Later on, as Mitch is forced to live life as a low-level consumer he still marvels at how his company has links the addictions of various products;  a squirt or two of soda makes you crave a snack,  the snack makes you want to smoke and the smoke makes you need a drink of soda. Given corporate greed, yeah I could see that happening. Of course these days I’d be more worried about hallucinogens coating some toy made in China, but there’s keeping up with the times for you. Hey, just replace Fowler Shocken Associates with Google or Facebook or any other large company claiming to be here for you and you could easily have a modern adaptation of The Space Merchants.

Pohn wrote a sequel, The Merchants’ War which, to me, is just more of the same, but if you liked this book you will probably also enjoy the sequel. The were both collected by the Science Fiction Book Club in a volume entitled, Venus, Inc.

The Audio Edition

I rate the performance as Very Good. Mister Bitner’s voices are varied and easily distinguished from character to character without the all-too common resort to silly and annoying voices that might have been irresistible to some readers, but each voice, while varied is clear and easy to understand. The otherwise excellent performance is marred only by a small tendency to speak a little too fast. Well nobody’s perfect.

How do you pronouce “Courtenay?” I’m actually wrong, but I always pronounced it with two syllables; Court-nee. To me it was just an upscale spelling of Courtney, so I found it a little jarring that the reader pronounced it with three syllables; Court-ten-nay. Well, like I said, I was wrong. Look it up for yourself. Mister Bitner is using the correct pronunciation. No points off for getting it right!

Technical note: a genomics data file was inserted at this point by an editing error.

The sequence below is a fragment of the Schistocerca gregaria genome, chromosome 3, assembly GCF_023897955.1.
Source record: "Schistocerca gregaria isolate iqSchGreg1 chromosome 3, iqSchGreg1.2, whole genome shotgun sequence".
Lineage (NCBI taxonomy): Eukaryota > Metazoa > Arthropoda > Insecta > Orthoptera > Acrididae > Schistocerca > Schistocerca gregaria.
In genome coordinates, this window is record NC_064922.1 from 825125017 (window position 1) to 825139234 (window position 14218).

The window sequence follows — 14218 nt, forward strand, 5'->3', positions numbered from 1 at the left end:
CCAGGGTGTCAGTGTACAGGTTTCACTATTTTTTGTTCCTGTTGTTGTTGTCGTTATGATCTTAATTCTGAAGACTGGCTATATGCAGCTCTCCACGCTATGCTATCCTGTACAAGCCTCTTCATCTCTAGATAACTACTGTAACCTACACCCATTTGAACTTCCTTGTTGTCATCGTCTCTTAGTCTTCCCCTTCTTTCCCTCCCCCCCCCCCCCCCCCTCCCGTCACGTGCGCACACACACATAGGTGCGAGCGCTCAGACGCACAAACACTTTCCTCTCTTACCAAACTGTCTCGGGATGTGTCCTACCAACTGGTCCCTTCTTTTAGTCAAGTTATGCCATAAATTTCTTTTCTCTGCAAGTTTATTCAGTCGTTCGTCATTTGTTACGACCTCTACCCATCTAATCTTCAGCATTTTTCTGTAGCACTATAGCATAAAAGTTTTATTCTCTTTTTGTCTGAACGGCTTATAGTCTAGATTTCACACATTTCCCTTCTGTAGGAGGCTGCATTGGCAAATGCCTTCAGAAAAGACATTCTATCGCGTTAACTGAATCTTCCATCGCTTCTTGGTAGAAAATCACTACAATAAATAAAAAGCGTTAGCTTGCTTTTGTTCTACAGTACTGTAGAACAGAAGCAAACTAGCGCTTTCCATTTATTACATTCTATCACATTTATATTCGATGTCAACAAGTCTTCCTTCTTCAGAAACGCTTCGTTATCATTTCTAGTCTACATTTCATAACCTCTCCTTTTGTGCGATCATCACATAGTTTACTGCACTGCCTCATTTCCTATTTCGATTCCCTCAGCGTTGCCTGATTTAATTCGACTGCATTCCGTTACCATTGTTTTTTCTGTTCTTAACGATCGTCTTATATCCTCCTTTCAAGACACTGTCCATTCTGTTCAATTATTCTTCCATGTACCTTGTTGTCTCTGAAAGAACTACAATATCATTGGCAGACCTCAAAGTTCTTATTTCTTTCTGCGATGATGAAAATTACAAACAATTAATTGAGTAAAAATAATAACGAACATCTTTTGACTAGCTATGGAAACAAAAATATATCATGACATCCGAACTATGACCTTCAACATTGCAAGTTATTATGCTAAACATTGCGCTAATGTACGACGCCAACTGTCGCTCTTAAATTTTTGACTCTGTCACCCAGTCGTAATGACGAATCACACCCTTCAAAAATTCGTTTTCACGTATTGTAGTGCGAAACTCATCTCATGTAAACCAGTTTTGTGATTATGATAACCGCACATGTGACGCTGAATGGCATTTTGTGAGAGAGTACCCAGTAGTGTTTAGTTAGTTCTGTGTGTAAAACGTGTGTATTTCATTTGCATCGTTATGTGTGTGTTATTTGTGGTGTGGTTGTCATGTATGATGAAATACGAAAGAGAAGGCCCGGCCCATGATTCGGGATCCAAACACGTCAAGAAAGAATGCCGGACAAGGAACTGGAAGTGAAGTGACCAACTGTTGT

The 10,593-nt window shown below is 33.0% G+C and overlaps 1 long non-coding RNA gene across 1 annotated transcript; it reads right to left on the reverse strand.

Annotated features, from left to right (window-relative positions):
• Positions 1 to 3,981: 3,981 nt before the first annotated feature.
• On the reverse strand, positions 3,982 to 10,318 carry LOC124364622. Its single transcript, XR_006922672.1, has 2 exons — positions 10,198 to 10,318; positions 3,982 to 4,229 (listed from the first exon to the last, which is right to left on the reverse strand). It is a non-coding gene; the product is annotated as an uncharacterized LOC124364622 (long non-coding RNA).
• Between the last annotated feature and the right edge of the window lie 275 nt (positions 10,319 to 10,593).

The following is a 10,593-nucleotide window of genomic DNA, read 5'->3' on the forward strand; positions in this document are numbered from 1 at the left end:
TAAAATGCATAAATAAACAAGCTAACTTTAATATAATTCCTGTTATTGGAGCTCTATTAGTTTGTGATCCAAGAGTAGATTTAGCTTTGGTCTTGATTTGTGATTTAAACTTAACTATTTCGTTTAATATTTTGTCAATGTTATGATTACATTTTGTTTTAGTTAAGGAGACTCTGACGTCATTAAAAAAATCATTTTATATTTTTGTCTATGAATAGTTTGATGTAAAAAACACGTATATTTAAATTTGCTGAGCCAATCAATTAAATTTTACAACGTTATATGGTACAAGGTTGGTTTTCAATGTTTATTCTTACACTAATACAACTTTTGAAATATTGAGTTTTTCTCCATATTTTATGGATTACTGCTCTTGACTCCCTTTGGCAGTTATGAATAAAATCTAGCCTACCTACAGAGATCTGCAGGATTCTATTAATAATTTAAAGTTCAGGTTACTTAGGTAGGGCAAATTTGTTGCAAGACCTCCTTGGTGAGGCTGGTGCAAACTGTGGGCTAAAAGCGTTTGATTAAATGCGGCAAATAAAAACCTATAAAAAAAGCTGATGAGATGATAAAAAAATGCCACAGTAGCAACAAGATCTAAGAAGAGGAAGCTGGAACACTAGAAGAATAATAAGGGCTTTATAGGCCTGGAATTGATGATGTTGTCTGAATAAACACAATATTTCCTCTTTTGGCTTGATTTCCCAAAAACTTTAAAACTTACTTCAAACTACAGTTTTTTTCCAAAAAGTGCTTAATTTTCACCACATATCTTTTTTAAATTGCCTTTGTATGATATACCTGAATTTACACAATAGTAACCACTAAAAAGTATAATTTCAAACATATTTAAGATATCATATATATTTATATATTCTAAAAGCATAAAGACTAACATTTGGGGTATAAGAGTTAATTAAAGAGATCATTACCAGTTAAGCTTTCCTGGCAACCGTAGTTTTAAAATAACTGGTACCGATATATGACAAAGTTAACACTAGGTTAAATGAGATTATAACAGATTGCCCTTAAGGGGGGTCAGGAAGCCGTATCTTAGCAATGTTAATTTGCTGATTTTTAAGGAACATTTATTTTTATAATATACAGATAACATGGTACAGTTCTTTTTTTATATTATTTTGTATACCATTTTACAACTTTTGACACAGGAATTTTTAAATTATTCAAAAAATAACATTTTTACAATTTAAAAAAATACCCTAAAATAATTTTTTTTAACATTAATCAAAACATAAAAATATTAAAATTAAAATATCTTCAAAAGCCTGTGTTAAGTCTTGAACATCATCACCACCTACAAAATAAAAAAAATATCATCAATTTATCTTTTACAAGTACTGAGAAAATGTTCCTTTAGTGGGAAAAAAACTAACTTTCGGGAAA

If you have not yet read this classic piece of science fiction literature, I recommend it highly. If, like me, you rarely have the time to read, or cannot read the book due to a disability then this recording is well worth your time.

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2 Responses to An Audio Book Review: Cheap at Twice the Price… So We’ll Triple It!

  1. dbfurches says:

    Sounds like an interesting read; I’ll have to check it out. Somehow I’ve never read much of Pohl’s work, but I have read Kornbluth. His Little Black Bag is one of my favorite short stories; very darkly humourous. The central idea, if you’ve never read it, is that in the future there is a very small cadre of smart people who make devices to run the world, so that anyone can be a doctor, an engineer, etc. just by pushing buttons. One day a doctor’s bag falls through a time machine into the present day. I’m finally sitting down to write my own sci fi novel, and the notion of not-so-bright humans in command of very intelligent machines is definitely going in.

    • Good luck with it! I think the reason I stay away from humans vs computer in my stories is that it reminds me too much of work. Come to think about it,t hat may be why so many of my novels are fantasty.